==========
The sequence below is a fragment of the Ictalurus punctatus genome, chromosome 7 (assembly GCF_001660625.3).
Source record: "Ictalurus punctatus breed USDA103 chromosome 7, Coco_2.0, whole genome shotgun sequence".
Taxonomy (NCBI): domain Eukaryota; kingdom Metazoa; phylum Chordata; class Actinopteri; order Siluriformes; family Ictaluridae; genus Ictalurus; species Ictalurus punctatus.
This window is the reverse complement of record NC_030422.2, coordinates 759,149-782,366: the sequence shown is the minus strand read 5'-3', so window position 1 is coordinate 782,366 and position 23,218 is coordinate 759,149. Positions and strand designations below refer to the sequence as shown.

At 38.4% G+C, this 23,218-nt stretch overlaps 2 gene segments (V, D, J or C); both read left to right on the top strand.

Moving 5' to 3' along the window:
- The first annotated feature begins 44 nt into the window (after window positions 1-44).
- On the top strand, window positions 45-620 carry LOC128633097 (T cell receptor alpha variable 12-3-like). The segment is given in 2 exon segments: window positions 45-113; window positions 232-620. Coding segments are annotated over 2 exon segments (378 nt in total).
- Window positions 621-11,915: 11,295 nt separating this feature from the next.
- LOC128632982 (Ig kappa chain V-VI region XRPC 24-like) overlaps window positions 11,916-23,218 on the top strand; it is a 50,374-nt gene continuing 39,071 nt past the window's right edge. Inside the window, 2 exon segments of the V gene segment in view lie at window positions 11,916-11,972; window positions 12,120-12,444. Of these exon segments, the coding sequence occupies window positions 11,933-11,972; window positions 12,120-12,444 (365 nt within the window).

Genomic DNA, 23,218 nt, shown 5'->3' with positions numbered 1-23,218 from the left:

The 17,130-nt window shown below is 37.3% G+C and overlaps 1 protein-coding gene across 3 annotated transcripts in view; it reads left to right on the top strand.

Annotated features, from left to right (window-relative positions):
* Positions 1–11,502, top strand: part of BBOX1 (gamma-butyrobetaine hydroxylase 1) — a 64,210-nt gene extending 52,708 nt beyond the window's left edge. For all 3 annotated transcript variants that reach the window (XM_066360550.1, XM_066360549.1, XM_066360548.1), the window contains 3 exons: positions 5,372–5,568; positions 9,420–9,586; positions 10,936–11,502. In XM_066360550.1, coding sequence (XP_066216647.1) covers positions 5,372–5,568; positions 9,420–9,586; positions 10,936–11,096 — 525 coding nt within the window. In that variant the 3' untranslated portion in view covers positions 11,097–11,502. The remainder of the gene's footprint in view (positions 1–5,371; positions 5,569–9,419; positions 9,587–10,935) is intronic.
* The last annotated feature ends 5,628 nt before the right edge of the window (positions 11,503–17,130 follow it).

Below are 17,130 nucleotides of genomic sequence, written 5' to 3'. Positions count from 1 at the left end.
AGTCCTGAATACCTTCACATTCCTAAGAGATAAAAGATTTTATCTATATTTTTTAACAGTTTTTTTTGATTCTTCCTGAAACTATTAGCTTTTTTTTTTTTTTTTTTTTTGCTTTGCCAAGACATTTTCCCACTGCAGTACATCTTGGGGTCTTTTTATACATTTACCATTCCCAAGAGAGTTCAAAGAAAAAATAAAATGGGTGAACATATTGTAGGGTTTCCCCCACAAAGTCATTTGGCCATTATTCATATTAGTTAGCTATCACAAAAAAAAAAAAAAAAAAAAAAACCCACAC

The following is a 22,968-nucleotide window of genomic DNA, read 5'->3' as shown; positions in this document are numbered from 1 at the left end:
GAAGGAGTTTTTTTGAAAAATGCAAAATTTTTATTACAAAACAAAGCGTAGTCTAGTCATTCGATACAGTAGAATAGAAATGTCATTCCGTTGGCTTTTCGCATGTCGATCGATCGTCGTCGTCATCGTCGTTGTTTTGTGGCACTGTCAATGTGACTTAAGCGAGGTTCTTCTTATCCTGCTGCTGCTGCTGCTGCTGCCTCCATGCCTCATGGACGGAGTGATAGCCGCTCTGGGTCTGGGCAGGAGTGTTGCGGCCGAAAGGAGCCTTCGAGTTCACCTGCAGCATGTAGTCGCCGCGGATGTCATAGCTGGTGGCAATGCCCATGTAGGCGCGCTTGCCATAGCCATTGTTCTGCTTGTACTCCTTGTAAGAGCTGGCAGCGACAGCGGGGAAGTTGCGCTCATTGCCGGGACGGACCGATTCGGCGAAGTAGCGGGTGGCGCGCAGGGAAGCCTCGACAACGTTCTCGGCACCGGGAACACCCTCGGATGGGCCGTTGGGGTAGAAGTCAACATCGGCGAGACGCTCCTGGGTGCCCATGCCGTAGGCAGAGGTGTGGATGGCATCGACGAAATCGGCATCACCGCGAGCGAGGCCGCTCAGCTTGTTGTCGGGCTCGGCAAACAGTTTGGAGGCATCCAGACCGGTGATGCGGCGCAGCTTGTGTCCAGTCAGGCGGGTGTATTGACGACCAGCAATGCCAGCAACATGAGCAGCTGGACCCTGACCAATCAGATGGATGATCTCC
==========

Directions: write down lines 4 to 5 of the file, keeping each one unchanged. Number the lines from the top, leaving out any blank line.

This window is the reverse complement of record NC_030422.2, coordinates 759,149-782,366: the sequence shown is the minus strand read 5'-3', so window position 1 is coordinate 782,366 and position 23,218 is coordinate 759,149. Positions and strand designations below refer to the sequence as shown.

At 38.4% G+C, this 23,218-nt stretch overlaps 2 gene segments (V, D, J or C); both read left to right on the top strand.